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Much has been said and studied about child abuse and spouse abuse. Now the federal government is gearing up to do an intensive study of a largely hidden and often ignored crime - abuse of the elderly.

No one is sure how many older Americans - age 60 and above - are mistreated because most of the abuse, either physical, financial, psychological or sexual, occurs at home and is unreported.Some sketchy studies and anecdotal evidence suggest that 1.5 million of the nation's 33 million older citizens may be victims of moderate to severe abuse every year. It can be one of the most crippling emotional problems an older person faces, and help is rare.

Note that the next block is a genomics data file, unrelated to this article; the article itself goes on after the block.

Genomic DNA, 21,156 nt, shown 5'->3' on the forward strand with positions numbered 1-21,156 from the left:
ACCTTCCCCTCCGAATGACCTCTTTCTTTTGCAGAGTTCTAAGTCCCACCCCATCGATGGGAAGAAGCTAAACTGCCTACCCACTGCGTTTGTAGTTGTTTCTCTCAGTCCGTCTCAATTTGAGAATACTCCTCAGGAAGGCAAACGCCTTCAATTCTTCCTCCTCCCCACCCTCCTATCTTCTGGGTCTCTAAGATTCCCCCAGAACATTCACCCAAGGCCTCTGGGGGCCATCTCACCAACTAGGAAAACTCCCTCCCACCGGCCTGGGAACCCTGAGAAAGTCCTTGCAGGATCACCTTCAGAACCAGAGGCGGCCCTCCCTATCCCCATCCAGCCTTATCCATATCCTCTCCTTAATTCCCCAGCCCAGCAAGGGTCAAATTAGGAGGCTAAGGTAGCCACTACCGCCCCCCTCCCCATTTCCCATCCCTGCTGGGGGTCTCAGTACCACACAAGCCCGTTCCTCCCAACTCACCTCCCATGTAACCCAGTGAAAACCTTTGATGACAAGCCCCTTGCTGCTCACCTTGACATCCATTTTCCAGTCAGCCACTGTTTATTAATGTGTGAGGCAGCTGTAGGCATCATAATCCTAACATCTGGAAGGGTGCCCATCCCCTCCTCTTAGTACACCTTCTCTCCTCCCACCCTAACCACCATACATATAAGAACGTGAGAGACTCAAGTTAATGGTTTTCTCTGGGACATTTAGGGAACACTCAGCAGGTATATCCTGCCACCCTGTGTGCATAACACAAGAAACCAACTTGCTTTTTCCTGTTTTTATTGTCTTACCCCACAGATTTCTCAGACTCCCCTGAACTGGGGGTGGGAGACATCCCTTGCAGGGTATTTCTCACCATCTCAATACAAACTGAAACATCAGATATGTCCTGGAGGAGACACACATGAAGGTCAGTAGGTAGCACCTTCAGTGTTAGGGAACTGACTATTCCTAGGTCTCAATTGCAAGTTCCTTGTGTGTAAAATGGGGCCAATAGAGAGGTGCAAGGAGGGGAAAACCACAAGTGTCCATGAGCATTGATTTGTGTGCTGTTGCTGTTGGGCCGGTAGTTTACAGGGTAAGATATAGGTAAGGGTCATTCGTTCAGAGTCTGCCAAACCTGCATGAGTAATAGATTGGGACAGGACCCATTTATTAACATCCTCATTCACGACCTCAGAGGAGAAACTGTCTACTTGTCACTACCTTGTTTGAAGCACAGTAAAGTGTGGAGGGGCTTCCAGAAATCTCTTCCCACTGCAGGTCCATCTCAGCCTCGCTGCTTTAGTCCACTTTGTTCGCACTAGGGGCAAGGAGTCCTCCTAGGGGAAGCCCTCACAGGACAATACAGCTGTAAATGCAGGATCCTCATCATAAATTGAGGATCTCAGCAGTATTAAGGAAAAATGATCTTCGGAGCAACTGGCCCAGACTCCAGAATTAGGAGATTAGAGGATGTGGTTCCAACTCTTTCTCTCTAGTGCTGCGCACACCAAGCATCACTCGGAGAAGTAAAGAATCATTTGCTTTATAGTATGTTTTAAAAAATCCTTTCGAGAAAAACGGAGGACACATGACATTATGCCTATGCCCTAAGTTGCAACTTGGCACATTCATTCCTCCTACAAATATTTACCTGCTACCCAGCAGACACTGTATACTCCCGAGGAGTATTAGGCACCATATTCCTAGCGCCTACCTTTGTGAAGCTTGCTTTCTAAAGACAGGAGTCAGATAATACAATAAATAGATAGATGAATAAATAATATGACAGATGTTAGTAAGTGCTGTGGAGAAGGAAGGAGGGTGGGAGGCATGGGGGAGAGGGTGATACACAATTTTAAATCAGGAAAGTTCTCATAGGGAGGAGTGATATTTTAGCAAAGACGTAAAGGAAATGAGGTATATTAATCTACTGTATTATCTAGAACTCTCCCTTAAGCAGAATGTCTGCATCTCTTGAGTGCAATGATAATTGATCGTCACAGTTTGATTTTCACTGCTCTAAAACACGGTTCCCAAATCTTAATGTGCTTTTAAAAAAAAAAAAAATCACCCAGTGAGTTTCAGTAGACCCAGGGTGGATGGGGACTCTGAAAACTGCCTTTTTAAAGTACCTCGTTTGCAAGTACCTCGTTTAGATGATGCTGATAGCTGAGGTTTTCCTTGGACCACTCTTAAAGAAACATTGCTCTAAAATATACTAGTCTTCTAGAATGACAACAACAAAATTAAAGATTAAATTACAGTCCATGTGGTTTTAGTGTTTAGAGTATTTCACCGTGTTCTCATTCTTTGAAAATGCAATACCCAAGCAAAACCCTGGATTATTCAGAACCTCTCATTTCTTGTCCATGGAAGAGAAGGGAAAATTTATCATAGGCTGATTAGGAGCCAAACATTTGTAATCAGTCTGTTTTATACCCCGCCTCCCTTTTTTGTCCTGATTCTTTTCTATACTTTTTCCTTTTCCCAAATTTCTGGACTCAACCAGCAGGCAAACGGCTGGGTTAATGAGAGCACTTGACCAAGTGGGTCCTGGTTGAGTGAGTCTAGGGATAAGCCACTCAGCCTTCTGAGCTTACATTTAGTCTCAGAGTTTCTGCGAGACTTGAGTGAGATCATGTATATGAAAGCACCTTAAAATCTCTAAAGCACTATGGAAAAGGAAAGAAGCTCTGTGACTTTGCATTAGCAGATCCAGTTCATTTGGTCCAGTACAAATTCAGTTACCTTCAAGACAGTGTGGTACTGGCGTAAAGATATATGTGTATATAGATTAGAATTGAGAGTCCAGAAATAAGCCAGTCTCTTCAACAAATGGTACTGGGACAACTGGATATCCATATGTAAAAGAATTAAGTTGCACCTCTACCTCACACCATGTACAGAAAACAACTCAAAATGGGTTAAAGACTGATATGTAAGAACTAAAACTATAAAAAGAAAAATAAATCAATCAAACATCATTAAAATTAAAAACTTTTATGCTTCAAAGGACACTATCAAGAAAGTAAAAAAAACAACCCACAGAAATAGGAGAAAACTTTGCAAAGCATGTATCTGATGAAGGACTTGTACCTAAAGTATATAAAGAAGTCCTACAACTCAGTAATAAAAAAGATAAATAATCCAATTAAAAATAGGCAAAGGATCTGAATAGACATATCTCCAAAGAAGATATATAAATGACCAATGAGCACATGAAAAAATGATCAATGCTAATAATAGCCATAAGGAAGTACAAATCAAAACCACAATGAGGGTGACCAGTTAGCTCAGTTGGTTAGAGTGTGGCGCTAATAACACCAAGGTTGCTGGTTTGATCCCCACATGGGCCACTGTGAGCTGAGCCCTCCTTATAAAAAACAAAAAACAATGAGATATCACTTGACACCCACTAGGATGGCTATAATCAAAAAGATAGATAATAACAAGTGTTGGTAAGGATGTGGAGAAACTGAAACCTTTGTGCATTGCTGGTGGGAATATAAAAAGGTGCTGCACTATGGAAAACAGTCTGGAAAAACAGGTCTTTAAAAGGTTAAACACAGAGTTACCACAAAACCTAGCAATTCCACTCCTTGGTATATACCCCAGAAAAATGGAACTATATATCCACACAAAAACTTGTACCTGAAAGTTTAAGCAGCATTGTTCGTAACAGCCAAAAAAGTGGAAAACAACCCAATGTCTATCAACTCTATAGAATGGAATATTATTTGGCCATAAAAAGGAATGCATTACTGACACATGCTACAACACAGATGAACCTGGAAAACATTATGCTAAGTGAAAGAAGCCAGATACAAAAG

Part of the difficulty is that older victims may be reluctant to speak out or seek help because of embarrassment, because their children may be involved, or simply because they are intimidated, confused or helpless.

In addition, police and prosecutors often are ill-equipped to deal with such cases, regarding them as domestic matters, much the same way that spouse abuse often is ignored or not seen as a criminal matter.

A three-year study, funded by the U.S. Department of Health and Human Services, will attempt to measure the scope and extent of abuse of elderly people nationwide. Once such information is in hand, the agency hopes to work with lawmakers, police and families to avoid and prevent abuse of the elderly.

But the real cure is an ancient one. It is found in the repeated and clearly stated biblical injunction to "Honor thy father and thy mother." There is no substitute for that command.